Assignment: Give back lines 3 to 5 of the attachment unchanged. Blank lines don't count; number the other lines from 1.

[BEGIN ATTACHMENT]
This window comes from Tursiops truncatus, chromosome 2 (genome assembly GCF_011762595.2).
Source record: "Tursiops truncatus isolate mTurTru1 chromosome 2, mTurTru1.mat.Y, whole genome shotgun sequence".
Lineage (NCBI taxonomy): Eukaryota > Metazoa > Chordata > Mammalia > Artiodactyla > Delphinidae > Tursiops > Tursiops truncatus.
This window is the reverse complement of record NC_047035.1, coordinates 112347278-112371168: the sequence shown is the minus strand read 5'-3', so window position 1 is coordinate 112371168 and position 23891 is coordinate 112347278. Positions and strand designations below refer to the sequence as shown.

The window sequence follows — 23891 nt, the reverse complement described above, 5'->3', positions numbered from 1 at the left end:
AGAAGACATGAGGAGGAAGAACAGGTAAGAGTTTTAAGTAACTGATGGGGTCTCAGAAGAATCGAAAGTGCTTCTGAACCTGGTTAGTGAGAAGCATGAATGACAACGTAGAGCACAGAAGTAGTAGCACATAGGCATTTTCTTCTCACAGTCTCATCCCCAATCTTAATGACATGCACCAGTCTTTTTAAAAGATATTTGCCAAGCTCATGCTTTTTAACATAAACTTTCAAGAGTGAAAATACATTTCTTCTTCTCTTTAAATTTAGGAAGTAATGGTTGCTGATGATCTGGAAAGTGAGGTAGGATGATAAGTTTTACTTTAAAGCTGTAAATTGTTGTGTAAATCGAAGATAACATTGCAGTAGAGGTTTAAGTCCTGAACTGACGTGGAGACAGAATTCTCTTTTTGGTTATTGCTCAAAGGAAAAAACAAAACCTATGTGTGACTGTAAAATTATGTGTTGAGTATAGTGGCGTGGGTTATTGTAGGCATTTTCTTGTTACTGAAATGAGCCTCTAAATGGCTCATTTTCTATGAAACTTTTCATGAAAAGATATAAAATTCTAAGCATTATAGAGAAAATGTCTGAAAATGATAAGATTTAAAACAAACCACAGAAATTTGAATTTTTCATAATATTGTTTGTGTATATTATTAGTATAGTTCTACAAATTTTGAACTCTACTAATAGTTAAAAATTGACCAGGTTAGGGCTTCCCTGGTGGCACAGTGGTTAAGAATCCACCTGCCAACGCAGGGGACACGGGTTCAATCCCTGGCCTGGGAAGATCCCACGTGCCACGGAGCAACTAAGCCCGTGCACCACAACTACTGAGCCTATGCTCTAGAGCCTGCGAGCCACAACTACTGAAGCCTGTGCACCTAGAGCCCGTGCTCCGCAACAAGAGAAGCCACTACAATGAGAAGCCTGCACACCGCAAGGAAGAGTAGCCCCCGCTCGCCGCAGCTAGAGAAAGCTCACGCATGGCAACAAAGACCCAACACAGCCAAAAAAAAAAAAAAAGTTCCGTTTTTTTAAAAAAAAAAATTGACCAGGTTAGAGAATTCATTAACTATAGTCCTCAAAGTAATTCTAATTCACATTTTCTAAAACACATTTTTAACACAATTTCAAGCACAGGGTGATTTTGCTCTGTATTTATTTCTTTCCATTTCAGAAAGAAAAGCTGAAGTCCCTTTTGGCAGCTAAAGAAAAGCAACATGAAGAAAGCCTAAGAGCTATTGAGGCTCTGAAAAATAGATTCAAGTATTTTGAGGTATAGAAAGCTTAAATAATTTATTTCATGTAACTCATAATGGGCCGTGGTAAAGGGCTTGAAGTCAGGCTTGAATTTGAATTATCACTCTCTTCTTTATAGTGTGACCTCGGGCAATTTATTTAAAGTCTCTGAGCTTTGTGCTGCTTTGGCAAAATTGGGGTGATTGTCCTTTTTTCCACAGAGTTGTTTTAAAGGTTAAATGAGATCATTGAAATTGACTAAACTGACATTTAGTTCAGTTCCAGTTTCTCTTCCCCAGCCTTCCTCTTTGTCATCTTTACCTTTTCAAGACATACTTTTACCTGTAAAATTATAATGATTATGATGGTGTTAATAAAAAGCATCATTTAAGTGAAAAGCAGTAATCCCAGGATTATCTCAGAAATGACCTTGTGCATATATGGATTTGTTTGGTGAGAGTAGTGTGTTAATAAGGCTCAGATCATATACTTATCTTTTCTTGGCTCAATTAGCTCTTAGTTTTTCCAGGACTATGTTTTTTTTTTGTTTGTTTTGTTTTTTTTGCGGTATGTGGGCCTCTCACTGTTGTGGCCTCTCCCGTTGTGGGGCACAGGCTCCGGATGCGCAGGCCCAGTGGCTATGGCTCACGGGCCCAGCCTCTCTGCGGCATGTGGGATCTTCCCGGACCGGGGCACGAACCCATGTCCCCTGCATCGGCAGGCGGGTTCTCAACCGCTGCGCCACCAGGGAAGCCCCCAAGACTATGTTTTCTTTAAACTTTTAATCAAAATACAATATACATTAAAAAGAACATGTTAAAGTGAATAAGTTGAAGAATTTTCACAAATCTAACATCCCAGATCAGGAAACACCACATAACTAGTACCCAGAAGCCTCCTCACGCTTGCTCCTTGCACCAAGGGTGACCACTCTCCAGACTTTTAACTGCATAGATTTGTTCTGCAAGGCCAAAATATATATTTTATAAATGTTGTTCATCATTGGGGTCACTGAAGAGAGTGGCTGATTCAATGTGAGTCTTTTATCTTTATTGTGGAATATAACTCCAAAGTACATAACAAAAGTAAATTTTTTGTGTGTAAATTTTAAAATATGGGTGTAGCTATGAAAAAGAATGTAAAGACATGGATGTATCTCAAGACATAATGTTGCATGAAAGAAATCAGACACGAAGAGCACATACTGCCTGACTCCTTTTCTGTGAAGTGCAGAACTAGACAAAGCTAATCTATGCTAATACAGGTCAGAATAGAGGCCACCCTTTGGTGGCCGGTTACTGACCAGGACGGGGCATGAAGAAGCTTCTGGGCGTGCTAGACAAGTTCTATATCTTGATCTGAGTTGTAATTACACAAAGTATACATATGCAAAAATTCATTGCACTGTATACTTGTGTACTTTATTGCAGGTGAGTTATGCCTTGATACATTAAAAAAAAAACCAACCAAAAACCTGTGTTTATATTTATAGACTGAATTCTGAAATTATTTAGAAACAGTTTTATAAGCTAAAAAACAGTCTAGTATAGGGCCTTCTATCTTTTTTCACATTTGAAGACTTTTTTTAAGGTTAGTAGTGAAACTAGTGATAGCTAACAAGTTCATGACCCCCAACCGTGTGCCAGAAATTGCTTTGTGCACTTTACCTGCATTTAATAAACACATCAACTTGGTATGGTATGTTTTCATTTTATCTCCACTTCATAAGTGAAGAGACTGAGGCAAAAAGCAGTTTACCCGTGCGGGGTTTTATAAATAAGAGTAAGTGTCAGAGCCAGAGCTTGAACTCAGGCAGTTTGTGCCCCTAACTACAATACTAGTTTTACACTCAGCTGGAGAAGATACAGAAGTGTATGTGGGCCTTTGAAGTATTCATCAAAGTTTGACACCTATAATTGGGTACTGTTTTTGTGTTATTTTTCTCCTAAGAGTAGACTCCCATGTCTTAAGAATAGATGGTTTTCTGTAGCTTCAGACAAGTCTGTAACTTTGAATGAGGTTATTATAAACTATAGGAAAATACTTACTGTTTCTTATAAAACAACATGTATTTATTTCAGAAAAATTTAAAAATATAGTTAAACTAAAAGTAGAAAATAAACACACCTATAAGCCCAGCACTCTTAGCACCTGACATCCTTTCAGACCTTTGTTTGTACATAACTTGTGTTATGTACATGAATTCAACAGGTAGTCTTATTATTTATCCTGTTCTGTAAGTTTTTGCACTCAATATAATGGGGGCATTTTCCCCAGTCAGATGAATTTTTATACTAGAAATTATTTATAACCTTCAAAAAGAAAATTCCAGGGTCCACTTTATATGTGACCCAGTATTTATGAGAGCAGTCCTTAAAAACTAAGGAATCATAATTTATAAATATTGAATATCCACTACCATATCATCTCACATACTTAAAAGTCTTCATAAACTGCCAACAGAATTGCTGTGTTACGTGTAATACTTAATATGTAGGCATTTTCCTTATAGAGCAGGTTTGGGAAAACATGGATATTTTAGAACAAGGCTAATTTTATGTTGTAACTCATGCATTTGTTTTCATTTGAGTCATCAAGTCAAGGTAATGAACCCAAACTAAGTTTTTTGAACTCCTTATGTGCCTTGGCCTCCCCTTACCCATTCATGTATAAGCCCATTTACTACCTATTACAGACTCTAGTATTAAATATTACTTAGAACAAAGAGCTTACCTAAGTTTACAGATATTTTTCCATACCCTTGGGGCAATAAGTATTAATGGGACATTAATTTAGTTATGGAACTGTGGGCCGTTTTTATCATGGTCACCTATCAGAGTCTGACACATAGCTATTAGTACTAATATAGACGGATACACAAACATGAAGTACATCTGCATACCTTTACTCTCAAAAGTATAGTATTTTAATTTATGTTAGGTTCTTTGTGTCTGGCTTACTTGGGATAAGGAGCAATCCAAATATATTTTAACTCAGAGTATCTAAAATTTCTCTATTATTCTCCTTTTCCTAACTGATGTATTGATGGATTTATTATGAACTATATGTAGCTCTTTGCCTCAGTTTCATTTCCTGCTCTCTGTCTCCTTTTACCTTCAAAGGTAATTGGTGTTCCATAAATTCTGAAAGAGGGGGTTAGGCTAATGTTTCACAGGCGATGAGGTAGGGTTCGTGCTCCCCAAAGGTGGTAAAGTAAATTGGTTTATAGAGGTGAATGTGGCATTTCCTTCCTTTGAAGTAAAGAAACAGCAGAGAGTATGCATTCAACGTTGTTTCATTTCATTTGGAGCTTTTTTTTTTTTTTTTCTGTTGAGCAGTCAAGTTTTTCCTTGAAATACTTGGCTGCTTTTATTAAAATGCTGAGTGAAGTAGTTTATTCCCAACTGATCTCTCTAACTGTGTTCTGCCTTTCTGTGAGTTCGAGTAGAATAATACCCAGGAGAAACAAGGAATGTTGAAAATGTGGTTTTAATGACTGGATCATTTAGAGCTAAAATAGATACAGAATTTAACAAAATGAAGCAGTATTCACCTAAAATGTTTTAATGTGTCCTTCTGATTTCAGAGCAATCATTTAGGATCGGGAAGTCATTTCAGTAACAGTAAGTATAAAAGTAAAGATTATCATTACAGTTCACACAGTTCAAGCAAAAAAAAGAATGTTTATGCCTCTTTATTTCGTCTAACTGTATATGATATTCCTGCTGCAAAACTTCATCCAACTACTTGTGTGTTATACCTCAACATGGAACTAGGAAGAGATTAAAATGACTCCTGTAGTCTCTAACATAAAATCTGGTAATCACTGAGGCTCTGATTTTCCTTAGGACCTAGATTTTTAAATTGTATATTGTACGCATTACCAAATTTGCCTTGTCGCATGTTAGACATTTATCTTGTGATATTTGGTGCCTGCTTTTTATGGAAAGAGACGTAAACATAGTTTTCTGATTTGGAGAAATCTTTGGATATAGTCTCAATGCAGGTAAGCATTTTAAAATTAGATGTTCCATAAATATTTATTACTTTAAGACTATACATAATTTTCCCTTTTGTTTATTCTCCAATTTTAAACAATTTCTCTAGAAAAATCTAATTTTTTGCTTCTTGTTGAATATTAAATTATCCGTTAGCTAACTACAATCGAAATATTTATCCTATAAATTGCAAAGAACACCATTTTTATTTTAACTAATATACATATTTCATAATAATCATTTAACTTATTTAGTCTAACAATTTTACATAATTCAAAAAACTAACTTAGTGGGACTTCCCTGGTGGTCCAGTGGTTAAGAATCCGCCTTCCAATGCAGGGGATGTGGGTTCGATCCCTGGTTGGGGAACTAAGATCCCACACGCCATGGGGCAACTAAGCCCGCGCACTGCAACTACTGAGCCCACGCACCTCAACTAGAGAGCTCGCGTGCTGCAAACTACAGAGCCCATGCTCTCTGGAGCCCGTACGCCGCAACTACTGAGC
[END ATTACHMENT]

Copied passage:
Lineage (NCBI taxonomy): Eukaryota > Metazoa > Chordata > Mammalia > Artiodactyla > Delphinidae > Tursiops > Tursiops truncatus.
This window is the reverse complement of record NC_047035.1, coordinates 112347278-112371168: the sequence shown is the minus strand read 5'-3', so window position 1 is coordinate 112371168 and position 23891 is coordinate 112347278. Positions and strand designations below refer to the sequence as shown.

The window sequence follows — 23891 nt, the reverse complement described above, 5'->3', positions numbered from 1 at the left end: